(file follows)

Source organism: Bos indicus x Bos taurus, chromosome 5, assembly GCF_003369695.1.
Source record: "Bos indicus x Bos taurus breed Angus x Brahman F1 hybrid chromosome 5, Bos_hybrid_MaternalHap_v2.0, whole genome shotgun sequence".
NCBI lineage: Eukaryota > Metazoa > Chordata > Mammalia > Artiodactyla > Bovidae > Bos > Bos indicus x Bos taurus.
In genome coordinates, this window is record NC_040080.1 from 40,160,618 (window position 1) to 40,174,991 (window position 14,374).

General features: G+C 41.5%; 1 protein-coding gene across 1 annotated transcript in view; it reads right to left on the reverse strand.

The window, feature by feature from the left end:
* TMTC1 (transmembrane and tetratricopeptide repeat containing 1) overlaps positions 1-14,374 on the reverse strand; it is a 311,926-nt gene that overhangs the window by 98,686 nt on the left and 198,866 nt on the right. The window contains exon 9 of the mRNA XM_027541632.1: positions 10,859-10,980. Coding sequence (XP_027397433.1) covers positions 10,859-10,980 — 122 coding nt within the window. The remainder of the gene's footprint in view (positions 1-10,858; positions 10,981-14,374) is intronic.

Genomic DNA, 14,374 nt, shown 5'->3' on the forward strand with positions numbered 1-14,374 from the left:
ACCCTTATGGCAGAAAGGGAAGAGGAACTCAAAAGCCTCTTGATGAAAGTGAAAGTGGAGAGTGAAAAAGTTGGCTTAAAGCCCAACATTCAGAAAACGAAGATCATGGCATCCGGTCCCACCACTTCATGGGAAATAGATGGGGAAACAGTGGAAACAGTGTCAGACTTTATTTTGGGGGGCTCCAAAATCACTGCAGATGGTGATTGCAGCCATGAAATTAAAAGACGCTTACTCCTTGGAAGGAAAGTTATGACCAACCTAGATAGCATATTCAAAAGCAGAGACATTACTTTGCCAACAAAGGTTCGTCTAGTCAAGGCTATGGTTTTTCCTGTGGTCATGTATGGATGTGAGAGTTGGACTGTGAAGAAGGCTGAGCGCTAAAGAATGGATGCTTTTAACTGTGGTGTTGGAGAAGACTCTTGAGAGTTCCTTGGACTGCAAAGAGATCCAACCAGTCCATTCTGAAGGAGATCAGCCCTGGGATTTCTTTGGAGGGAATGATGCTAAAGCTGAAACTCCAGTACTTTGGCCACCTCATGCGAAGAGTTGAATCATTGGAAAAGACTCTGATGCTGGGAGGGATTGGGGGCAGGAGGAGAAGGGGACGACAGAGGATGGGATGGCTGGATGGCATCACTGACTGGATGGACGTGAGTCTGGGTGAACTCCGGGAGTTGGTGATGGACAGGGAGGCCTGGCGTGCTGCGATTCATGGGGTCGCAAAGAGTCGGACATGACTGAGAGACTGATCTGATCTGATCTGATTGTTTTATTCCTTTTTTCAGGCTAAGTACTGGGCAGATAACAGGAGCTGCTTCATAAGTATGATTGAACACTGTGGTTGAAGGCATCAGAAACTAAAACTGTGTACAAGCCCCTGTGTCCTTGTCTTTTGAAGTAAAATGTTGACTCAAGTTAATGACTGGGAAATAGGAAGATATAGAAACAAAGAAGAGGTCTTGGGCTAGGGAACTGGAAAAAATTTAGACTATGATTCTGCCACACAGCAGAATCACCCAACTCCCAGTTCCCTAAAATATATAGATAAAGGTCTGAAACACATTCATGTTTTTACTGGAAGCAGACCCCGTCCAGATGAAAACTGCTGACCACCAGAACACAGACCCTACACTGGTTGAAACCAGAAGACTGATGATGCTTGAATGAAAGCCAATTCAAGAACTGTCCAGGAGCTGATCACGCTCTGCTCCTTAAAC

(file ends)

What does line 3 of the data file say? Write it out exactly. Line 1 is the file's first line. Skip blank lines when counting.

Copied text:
NCBI lineage: Eukaryota > Metazoa > Chordata > Mammalia > Artiodactyla > Bovidae > Bos > Bos indicus x Bos taurus.